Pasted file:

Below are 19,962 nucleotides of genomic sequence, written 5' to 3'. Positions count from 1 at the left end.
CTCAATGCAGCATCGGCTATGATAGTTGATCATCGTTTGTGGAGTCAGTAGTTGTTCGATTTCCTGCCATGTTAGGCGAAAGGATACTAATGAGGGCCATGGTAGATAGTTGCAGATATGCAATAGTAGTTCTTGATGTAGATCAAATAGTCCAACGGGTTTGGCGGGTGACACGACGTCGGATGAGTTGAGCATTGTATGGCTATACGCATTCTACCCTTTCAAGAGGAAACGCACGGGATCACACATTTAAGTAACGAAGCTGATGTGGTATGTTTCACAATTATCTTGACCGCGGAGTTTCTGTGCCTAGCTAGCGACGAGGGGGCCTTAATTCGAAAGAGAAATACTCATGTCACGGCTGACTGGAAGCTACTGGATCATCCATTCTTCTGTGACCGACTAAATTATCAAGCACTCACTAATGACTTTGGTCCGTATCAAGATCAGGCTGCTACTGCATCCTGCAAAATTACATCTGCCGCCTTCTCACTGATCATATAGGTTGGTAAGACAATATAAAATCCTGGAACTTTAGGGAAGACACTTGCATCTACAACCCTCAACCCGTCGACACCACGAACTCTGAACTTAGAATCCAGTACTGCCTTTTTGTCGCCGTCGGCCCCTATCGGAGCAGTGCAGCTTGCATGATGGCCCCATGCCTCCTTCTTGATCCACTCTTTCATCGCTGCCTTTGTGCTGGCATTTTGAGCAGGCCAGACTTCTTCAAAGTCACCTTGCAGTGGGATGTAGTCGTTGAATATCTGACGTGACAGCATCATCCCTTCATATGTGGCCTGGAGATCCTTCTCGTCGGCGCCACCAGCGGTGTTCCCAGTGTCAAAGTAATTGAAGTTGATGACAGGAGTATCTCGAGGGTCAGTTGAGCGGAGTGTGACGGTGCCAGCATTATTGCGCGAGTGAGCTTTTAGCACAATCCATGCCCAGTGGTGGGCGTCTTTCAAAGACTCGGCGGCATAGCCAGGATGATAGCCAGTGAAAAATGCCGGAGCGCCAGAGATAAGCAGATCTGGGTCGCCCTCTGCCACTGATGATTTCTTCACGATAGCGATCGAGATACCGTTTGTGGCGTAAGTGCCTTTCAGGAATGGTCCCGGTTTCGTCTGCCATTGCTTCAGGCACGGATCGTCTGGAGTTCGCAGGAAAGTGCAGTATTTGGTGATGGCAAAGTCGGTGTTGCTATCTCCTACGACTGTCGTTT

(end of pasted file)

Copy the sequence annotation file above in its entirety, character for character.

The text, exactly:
Below are 19,962 nucleotides of genomic sequence, written 5' to 3'. Positions count from 1 at the left end.
CTCAATGCAGCATCGGCTATGATAGTTGATCATCGTTTGTGGAGTCAGTAGTTGTTCGATTTCCTGCCATGTTAGGCGAAAGGATACTAATGAGGGCCATGGTAGATAGTTGCAGATATGCAATAGTAGTTCTTGATGTAGATCAAATAGTCCAACGGGTTTGGCGGGTGACACGACGTCGGATGAGTTGAGCATTGTATGGCTATACGCATTCTACCCTTTCAAGAGGAAACGCACGGGATCACACATTTAAGTAACGAAGCTGATGTGGTATGTTTCACAATTATCTTGACCGCGGAGTTTCTGTGCCTAGCTAGCGACGAGGGGGCCTTAATTCGAAAGAGAAATACTCATGTCACGGCTGACTGGAAGCTACTGGATCATCCATTCTTCTGTGACCGACTAAATTATCAAGCACTCACTAATGACTTTGGTCCGTATCAAGATCAGGCTGCTACTGCATCCTGCAAAATTACATCTGCCGCCTTCTCACTGATCATATAGGTTGGTAAGACAATATAAAATCCTGGAACTTTAGGGAAGACACTTGCATCTACAACCCTCAACCCGTCGACACCACGAACTCTGAACTTAGAATCCAGTACTGCCTTTTTGTCGCCGTCGGCCCCTATCGGAGCAGTGCAGCTTGCATGATGGCCCCATGCCTCCTTCTTGATCCACTCTTTCATCGCTGCCTTTGTGCTGGCATTTTGAGCAGGCCAGACTTCTTCAAAGTCACCTTGCAGTGGGATGTAGTCGTTGAATATCTGACGTGACAGCATCATCCCTTCATATGTGGCCTGGAGATCCTTCTCGTCGGCGCCACCAGCGGTGTTCCCAGTGTCAAAGTAATTGAAGTTGATGACAGGAGTATCTCGAGGGTCAGTTGAGCGGAGTGTGACGGTGCCAGCATTATTGCGCGAGTGAGCTTTTAGCACAATCCATGCCCAGTGGTGGGCGTCTTTCAAAGACTCGGCGGCATAGCCAGGATGATAGCCAGTGAAAAATGCCGGAGCGCCAGAGATAAGCAGATCTGGGTCGCCCTCTGCCACTGATGATTTCTTCACGATAGCGATCGAGATACCGTTTGTGGCGTAAGTGCCTTTCAGGAATGGTCCCGGTTTCGTCTGCCATTGCTTCAGGCACGGATCGTCTGGAGTTCGCAGGAAAGTGCAGTATTTGGTGATGGCAAAGTCGGTGTTGCTATCTCCTACGACTGTCGTTT